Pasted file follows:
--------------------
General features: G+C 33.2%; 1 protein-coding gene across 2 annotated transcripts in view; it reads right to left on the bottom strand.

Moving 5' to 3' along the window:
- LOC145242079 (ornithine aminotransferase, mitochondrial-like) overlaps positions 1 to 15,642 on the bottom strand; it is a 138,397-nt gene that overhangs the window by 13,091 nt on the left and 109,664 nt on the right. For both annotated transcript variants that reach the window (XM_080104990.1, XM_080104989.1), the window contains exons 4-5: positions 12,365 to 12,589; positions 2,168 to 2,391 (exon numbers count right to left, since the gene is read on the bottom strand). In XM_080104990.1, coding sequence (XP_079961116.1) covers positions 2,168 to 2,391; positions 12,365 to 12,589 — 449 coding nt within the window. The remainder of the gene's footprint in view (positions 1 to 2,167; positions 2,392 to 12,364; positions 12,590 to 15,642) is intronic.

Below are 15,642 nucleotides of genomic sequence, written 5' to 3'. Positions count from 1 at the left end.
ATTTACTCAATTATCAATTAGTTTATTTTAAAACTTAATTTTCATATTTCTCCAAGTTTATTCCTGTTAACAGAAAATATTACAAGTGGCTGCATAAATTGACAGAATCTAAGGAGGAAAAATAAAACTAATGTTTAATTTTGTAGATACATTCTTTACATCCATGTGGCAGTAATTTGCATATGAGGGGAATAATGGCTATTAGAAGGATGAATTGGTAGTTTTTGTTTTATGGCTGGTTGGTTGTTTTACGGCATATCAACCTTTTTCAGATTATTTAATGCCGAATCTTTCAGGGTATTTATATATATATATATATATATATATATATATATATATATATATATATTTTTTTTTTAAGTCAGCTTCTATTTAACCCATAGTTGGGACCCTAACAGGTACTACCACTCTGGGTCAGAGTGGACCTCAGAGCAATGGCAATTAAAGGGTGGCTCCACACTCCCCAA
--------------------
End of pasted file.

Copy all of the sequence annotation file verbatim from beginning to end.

General features: G+C 33.2%; 1 protein-coding gene across 2 annotated transcripts in view; it reads right to left on the bottom strand.

Moving 5' to 3' along the window:
- LOC145242079 (ornithine aminotransferase, mitochondrial-like) overlaps positions 1 to 15,642 on the bottom strand; it is a 138,397-nt gene that overhangs the window by 13,091 nt on the left and 109,664 nt on the right. For both annotated transcript variants that reach the window (XM_080104990.1, XM_080104989.1), the window contains exons 4-5: positions 12,365 to 12,589; positions 2,168 to 2,391 (exon numbers count right to left, since the gene is read on the bottom strand). In XM_080104990.1, coding sequence (XP_079961116.1) covers positions 2,168 to 2,391; positions 12,365 to 12,589 — 449 coding nt within the window. The remainder of the gene's footprint in view (positions 1 to 2,167; positions 2,392 to 12,364; positions 12,590 to 15,642) is intronic.

Below are 15,642 nucleotides of genomic sequence, written 5' to 3'. Positions count from 1 at the left end.
ATTTACTCAATTATCAATTAGTTTATTTTAAAACTTAATTTTCATATTTCTCCAAGTTTATTCCTGTTAACAGAAAATATTACAAGTGGCTGCATAAATTGACAGAATCTAAGGAGGAAAAATAAAACTAATGTTTAATTTTGTAGATACATTCTTTACATCCATGTGGCAGTAATTTGCATATGAGGGGAATAATGGCTATTAGAAGGATGAATTGGTAGTTTTTGTTTTATGGCTGGTTGGTTGTTTTACGGCATATCAACCTTTTTCAGATTATTTAATGCCGAATCTTTCAGGGTATTTATATATATATATATATATATATATATATATATATATATATATATATTTTTTTTTTAAGTCAGCTTCTATTTAACCCATAGTTGGGACCCTAACAGGTACTACCACTCTGGGTCAGAGTGGACCTCAGAGCAATGGCAATTAAAGGGTGGCTCCACACTCCCCAA